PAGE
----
Hagar remembers being especially impressed during Voice rehearsals with one Team Adam rocker, 35-year-old returning contestant and ex-Hinder frontman Nolan Neal, although he had trouble connecting with 15-year-old Riley Elmore, “this really young dude that’s singing like Frank Sinatra that’s just not my game… it’s not in my wheelhouse.” However, his advice to all aspiring singers, of any age or genre, is this: “I would sing as much as possible in front of people, and anywhere. I would learn to play an instrument, so I could support myself and I wouldn’t need anyone else. I think a folk singer/singer-songwriter is the most valuable seed in the industry. Just start playing music and singing the way you want to. Don’t say, ‘Well, I’ll sing like this and I’ll make it.’ Don’t ever do that. You gotta go, ‘This is the music I wanna hear, this is the voice I want coming out of me, this is the way I want to sing’… I think it’s so important that you don’t get that homogenized generic frickin’ pop sound that’s going on today. F— that!”

And what tune from his own catalog — solo or with any of his bands — would Hagar suggest a Voice contestant perform? “Well, Van Halen won’t let anyone cover anything from my era,” he grumbles. “They got a little stick up their ass about it. Nice guys, you know? So they fight it every time someone tries; they turn them down. But a song like ‘When It’s Love,’ or ‘Right Now,’ of course — huge, worldwide hits. When I play those songs in concert… you do a song like ‘Right Now’ and you’ve got like 60,000 people singing, ‘RIGHT NOW!!!!’ Songs like that are important to do on a show like [The Voice], you know? Doing an obscure song appeals to some of the artists, but to the masses — you better sing a song that they like.”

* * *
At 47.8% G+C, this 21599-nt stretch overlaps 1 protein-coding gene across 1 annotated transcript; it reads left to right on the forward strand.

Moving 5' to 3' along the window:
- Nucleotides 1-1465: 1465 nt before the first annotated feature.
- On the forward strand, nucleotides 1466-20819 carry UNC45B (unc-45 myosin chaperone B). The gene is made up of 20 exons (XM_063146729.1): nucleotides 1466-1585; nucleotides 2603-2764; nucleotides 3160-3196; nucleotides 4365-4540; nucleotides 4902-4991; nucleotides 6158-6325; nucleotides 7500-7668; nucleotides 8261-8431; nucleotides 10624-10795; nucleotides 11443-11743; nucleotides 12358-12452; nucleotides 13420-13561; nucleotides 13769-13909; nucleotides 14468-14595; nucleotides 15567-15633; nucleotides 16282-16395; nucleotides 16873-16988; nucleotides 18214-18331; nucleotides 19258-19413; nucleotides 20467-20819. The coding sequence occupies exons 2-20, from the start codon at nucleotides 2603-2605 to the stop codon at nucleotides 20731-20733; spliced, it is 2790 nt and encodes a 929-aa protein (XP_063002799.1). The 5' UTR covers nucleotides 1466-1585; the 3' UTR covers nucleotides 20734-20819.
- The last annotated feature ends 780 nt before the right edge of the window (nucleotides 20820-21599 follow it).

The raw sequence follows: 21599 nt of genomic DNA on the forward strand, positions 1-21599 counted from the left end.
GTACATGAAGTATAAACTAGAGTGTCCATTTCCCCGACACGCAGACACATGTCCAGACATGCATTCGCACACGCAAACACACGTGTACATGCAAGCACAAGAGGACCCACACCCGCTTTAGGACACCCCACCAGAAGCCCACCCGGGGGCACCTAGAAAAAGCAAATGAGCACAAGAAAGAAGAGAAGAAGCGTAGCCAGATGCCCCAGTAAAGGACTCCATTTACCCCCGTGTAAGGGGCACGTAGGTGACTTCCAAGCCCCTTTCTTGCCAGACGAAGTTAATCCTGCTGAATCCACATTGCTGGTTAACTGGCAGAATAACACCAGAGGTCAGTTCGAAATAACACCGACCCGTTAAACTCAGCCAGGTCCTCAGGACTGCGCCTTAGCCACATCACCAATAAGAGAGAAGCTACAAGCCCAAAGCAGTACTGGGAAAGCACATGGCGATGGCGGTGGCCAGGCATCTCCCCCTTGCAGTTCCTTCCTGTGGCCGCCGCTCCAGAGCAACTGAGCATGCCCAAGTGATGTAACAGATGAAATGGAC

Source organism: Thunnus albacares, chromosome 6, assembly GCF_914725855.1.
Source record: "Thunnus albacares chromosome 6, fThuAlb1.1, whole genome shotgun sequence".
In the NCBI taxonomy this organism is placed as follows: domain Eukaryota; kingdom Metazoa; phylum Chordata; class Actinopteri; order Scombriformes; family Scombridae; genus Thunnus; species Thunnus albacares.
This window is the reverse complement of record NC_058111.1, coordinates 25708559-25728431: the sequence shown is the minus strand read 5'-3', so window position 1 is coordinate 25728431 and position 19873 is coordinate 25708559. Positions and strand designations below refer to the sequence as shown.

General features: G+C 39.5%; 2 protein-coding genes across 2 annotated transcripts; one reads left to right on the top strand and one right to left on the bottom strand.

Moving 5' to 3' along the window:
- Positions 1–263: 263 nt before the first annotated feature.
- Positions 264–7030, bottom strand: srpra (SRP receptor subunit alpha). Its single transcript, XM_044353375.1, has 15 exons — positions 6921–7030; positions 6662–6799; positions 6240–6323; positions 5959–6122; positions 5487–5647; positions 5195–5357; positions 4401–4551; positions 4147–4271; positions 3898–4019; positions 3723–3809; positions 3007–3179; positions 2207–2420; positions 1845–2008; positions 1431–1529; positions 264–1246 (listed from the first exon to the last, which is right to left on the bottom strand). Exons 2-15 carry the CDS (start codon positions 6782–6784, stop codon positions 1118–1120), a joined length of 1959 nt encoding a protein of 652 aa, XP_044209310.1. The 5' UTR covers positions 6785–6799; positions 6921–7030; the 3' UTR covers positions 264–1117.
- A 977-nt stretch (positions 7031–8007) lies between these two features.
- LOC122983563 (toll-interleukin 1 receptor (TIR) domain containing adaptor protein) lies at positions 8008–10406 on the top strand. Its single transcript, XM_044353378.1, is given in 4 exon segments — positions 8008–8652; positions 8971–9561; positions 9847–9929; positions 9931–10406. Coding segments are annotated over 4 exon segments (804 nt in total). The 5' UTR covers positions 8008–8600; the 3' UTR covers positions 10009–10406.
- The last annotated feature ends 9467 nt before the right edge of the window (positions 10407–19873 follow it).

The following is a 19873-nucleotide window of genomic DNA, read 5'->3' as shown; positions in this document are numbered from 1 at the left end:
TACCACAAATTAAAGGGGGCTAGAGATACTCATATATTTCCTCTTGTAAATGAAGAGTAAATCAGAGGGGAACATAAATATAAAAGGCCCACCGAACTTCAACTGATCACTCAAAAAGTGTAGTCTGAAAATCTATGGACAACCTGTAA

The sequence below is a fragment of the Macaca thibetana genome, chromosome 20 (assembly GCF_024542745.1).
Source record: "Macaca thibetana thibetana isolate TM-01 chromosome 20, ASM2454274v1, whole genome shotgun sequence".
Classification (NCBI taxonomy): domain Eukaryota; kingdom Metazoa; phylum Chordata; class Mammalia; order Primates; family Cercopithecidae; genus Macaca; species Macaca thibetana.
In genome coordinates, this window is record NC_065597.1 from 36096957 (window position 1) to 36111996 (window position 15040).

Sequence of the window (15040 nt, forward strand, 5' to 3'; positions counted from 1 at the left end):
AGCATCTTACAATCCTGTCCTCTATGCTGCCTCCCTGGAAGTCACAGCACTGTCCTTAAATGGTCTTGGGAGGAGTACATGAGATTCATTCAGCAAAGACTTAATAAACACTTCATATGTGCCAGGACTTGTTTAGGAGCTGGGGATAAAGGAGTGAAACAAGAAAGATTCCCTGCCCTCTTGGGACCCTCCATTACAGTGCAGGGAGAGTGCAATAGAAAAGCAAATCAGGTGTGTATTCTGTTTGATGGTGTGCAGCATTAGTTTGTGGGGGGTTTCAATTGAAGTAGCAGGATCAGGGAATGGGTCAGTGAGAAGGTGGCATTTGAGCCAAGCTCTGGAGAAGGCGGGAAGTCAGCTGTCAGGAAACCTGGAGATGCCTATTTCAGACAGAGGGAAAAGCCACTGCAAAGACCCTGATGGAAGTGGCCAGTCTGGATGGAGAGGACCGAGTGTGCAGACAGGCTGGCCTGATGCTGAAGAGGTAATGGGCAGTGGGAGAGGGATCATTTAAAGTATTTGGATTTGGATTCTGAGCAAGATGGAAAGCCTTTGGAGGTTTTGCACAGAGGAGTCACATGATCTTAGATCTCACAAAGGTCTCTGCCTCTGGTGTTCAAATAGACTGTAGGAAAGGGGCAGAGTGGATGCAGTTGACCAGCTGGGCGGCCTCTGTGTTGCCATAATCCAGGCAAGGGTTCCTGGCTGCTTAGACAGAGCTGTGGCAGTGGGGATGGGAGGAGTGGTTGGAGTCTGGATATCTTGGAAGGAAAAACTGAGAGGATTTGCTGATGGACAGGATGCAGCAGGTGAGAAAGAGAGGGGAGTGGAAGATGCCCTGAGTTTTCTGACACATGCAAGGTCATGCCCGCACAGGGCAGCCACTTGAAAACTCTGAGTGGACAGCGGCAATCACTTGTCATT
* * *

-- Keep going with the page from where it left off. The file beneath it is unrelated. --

Hagar also thinks his solo anthem “I Can’t Drive 55” might be a good Voice choice — even if it’s a little dated now, due to the national speed limit being raised to 65mph only a few years after the song’s release. “It still is a protest song… Everyone thinks it’s a gimmick song, but from the bottom of my heart, that was not a gimmick. I was so pissed off, when I got that ticket, that I wrote that song! It’s really f–ked up, man! ‘Going the speed limit? Man, I’m driving Ferraris, this ain’t working for me!’ I was really pissed and I wrote that song in anger, believe it or not. That’s a young man’s anger.”